7. Dave - you are right, the current data supports a stable market with possibly even some upside, as anxious buyers worrying that they missed the bottom, throw a few bids at or above listing prices.

    However data can change quickly in overbought markets. We went from a MOI of about 6 to 20 in the space of several months last year.

    I wouldn't do a victory dance too soon. Wait until we are well and truly out of this recession, the City and Province are still solvent post Olympics and THEN if housing has not suffered a more serious correction, we will hand you the laurels of the prophet.

  8. My friend just bought a 300k condo and is looking to buy a mid-tier Vancouver presale condo for 2012. She is single, with a modest means and keeps changing jobs. If prices stay flat and interest rates go up I would think she will end up bankrupt. She insists she is taking on no risk.

    A year ago she predicted the price drop last fall and that the spring would bring the return of a new hot market. Being right on those points seems to have convinced her of a powerful, sustained upward trend in the market.

    I simply am amazed that normally smart people are convinced that prices will experience large single digit increases year after year after year. And that they base their financial decisions on this assumption.

  9. Fish, I am not doing a victory dance. I don't think we yet know where this market is going to go.

    If, prices in December 09 are similar to December 08, then I think that will be a bell-weather of a stable market going forward. If prices in December 09 are moderately lower than December 08, then I think the market will continue down in 2010.

  10. The guy follows me here. Sheesh! Is there no bear cave when one can hibernate?


  11. Panda,

    Your story points out how people in Vancouver take on a condo mortgage in place of a child or two. The difference is that in about 20 years, you will hopefully see your child go to university, find an occupation and maybe even enjoy grandchildren someday. What will a Vancouver condo give you other than a big, fat assessment to make you bankrupt in your old age?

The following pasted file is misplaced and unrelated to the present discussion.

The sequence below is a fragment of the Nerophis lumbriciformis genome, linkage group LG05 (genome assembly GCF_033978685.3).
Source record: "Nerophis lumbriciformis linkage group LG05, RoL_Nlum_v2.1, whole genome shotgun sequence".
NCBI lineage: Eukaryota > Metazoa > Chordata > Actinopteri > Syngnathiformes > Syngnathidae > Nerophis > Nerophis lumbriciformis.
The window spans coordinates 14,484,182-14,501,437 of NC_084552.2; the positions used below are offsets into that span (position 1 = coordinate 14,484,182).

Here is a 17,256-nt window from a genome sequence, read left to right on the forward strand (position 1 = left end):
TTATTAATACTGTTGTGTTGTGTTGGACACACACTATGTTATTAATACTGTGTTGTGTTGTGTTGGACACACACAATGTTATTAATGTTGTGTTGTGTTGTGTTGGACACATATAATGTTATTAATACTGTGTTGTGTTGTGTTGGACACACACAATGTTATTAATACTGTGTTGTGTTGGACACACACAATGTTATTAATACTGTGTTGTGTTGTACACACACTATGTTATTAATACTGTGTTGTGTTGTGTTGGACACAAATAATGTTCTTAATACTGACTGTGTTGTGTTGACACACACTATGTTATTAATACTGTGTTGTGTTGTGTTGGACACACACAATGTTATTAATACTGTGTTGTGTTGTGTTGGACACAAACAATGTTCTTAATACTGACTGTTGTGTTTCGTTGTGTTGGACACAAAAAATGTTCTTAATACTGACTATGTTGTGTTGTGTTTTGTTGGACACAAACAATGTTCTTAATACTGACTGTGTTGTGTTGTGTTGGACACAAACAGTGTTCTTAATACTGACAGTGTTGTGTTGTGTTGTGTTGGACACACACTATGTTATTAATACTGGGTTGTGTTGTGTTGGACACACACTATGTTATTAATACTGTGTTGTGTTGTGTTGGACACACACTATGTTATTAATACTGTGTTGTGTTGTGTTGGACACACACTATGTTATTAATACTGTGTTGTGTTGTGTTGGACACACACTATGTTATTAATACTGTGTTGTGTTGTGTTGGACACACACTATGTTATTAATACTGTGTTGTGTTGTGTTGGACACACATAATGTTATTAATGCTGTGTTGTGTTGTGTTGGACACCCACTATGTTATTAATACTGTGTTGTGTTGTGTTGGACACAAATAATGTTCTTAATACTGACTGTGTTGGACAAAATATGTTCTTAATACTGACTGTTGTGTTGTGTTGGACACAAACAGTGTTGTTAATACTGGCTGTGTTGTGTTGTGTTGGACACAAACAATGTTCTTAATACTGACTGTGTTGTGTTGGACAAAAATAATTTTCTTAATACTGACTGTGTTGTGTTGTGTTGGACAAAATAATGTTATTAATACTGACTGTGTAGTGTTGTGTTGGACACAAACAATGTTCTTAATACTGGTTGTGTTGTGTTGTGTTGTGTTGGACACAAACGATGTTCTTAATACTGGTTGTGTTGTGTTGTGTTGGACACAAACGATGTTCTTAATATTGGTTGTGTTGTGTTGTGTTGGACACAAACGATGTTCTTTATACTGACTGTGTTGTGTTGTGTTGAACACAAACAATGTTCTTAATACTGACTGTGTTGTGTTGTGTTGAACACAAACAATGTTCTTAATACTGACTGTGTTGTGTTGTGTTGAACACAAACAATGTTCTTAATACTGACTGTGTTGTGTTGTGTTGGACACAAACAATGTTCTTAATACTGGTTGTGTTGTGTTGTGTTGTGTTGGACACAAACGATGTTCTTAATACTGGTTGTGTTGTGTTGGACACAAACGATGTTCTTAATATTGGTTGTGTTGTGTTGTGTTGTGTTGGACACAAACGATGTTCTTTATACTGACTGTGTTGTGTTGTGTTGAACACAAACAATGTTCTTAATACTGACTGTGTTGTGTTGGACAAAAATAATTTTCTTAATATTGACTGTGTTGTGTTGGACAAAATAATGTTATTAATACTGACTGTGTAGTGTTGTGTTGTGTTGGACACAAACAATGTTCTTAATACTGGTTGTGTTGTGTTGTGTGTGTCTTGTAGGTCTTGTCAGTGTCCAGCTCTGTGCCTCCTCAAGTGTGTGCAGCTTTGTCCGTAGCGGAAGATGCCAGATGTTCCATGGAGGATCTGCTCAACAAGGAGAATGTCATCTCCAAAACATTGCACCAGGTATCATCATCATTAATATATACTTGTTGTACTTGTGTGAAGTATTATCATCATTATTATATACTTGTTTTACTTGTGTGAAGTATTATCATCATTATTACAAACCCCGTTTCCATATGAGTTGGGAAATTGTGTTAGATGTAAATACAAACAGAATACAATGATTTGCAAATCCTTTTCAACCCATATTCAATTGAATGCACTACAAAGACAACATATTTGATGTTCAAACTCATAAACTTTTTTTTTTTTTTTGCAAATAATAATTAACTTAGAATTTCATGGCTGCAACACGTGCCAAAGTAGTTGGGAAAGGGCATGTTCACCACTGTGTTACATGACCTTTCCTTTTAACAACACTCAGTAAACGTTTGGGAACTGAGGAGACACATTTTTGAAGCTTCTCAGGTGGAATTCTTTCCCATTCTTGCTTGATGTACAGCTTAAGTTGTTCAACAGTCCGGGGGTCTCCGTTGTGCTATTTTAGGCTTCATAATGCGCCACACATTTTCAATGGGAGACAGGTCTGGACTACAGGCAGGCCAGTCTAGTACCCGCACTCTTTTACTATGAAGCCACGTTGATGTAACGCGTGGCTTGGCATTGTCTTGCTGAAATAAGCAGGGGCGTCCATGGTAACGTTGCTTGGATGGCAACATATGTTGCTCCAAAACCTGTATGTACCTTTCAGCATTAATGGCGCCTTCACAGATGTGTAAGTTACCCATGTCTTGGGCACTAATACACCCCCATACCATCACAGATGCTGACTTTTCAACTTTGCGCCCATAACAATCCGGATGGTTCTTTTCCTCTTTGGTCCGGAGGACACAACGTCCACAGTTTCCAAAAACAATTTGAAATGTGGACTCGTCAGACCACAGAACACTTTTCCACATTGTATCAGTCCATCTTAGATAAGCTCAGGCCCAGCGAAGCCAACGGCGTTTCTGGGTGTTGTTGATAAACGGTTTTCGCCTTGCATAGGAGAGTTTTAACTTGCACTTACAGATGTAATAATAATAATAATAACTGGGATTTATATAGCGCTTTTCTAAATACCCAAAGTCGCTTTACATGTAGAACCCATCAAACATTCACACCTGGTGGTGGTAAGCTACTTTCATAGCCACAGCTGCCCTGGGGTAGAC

You gotta love this city :P

  12. Panda:
    What risk is your friend really taking on? Assuming she has few assets at risk,and minimal DP, the worst that happens is she walks away, no point hounding her into bankruptcy if she can't pay, (blood from a stone...), a few years of bad credit, parents lose the DP they gave her (guessing), so where is the risk?
    Answer: With you and I as taxpayers via CMHC, and with you and I as bank shareholders via CPP, private PP's and RRSP's for the portion CMHC doesn't cover.

  13. Hey Alex, good point. I talked with her some more, and now I also agree bankruptcy is not in the cards.

    I asked her about what she would do if interest rates go up and prices stay flat or decline. She denied the possibility of price declines. But she also explained that she could always scrimp and save and take on some room-mates.

    So I think her solution to a bear market is to wait it out and take on room-mates and cut her expenses right back for as long as it takes.

  14. See what the economist Nouriel Roubini said about the current and future state of our global economy

    This is not going to end well...

  15. I hope he loses his tenure for that one. ;)

  16. Huh? You hope Roubini loses his tenure at Stern for saying he sees more downside?


    I don't know if I'm puzzled or more gob-smacked. Explain?

  17. Oh well, this blog now has its resident realwhore scumbag. :P

  18. V-Dog, see the winking face? It's called sarcasm.

  19. Is it? I thought it was just another day in the life of Dave.